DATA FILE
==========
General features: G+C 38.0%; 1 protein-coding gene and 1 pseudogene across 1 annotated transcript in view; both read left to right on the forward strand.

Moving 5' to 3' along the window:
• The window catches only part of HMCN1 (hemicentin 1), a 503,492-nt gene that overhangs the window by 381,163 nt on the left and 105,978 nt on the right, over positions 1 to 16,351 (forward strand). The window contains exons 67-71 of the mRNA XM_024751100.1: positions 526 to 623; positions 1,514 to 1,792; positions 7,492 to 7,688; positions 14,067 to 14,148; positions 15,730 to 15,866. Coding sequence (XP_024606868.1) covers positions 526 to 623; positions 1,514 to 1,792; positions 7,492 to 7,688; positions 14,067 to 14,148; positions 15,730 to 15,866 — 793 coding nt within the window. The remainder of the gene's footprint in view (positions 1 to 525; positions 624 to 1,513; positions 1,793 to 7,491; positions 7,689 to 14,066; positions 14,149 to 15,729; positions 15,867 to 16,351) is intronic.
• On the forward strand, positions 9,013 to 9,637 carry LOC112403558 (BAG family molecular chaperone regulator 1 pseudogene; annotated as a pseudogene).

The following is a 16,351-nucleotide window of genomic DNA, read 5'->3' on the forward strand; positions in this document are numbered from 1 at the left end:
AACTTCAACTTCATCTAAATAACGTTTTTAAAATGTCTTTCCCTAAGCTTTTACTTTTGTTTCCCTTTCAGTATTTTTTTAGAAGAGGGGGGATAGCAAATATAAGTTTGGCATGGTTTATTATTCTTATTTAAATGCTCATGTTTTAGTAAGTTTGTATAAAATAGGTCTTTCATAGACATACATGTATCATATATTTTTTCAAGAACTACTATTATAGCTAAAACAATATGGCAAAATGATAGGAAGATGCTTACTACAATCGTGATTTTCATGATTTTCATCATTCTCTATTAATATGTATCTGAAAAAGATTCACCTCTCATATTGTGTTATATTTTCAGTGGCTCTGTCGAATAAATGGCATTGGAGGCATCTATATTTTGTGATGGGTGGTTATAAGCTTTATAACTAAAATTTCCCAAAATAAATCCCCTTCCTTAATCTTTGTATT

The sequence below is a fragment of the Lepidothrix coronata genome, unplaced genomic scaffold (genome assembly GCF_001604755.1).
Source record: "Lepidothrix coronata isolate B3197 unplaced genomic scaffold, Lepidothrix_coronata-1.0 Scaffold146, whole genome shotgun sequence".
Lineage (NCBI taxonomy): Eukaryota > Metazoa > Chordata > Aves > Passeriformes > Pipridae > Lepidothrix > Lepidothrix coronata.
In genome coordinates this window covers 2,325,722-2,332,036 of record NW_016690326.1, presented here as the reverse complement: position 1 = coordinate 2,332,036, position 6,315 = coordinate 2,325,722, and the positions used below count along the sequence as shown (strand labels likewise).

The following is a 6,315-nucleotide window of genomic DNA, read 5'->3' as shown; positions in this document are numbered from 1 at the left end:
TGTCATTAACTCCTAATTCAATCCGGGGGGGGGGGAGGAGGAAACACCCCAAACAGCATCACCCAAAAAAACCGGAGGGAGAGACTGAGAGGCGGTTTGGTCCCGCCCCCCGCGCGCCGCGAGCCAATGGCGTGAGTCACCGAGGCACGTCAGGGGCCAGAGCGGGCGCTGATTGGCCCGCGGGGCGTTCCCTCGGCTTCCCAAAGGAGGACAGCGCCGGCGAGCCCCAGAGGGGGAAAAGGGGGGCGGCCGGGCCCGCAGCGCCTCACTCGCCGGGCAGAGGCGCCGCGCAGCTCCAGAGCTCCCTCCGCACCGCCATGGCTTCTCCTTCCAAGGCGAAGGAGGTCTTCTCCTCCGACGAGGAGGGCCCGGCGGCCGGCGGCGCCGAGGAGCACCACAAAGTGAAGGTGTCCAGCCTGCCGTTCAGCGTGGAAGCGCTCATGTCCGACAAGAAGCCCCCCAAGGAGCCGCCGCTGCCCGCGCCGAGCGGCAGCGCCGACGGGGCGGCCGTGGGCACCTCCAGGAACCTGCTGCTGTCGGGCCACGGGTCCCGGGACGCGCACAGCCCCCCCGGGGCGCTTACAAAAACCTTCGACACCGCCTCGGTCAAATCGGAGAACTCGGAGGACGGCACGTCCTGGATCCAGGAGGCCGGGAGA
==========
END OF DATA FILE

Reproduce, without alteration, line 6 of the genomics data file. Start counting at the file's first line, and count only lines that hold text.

AACTTCAACTTCATCTAAATAACGTTTTTAAAATGTCTTTCCCTAAGCTTTTACTTTTGTTTCCCTTTCAGTATTTTTTTAGAAGAGGGGGGATAGCAAATATAAGTTTGGCATGGTTTATTATTCTTATTTAAATGCTCATGTTTTAGTAAGTTTGTATAAAATAGGTCTTTCATAGACATACATGTATCATATATTTTTTCAAGAACTACTATTATAGCTAAAACAATATGGCAAAATGATAGGAAGATGCTTACTACAATCGTGATTTTCATGATTTTCATCATTCTCTATTAATATGTATCTGAAAAAGATTCACCTCTCATATTGTGTTATATTTTCAGTGGCTCTGTCGAATAAATGGCATTGGAGGCATCTATATTTTGTGATGGGTGGTTATAAGCTTTATAACTAAAATTTCCCAAAATAAATCCCCTTCCTTAATCTTTGTATT